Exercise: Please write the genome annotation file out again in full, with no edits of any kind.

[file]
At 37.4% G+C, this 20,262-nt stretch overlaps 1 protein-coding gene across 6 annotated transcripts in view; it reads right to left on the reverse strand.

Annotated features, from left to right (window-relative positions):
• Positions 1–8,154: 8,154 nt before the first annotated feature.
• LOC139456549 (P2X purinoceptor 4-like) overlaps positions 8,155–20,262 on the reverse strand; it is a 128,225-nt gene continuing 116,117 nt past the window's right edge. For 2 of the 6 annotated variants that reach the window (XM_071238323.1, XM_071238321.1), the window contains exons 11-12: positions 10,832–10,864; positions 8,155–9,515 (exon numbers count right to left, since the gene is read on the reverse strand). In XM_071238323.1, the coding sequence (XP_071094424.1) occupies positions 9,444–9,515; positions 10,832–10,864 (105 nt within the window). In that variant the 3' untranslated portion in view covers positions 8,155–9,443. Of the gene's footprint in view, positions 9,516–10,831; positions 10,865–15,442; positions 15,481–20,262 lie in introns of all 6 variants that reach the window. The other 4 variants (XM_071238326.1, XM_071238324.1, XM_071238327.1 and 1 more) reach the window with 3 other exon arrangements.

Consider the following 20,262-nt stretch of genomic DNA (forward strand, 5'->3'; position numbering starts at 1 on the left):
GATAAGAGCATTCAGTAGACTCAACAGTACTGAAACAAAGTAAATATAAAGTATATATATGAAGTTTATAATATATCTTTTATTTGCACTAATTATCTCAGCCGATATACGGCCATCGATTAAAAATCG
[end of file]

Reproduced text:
At 37.4% G+C, this 20,262-nt stretch overlaps 1 protein-coding gene across 6 annotated transcripts in view; it reads right to left on the reverse strand.

Annotated features, from left to right (window-relative positions):
• Positions 1–8,154: 8,154 nt before the first annotated feature.
• LOC139456549 (P2X purinoceptor 4-like) overlaps positions 8,155–20,262 on the reverse strand; it is a 128,225-nt gene continuing 116,117 nt past the window's right edge. For 2 of the 6 annotated variants that reach the window (XM_071238323.1, XM_071238321.1), the window contains exons 11-12: positions 10,832–10,864; positions 8,155–9,515 (exon numbers count right to left, since the gene is read on the reverse strand). In XM_071238323.1, the coding sequence (XP_071094424.1) occupies positions 9,444–9,515; positions 10,832–10,864 (105 nt within the window). In that variant the 3' untranslated portion in view covers positions 8,155–9,443. Of the gene's footprint in view, positions 9,516–10,831; positions 10,865–15,442; positions 15,481–20,262 lie in introns of all 6 variants that reach the window. The other 4 variants (XM_071238326.1, XM_071238324.1, XM_071238327.1 and 1 more) reach the window with 3 other exon arrangements.

Consider the following 20,262-nt stretch of genomic DNA (forward strand, 5'->3'; position numbering starts at 1 on the left):
GATAAGAGCATTCAGTAGACTCAACAGTACTGAAACAAAGTAAATATAAAGTATATATATGAAGTTTATAATATATCTTTTATTTGCACTAATTATCTCAGCCGATATACGGCCATCGATTAAAAATCG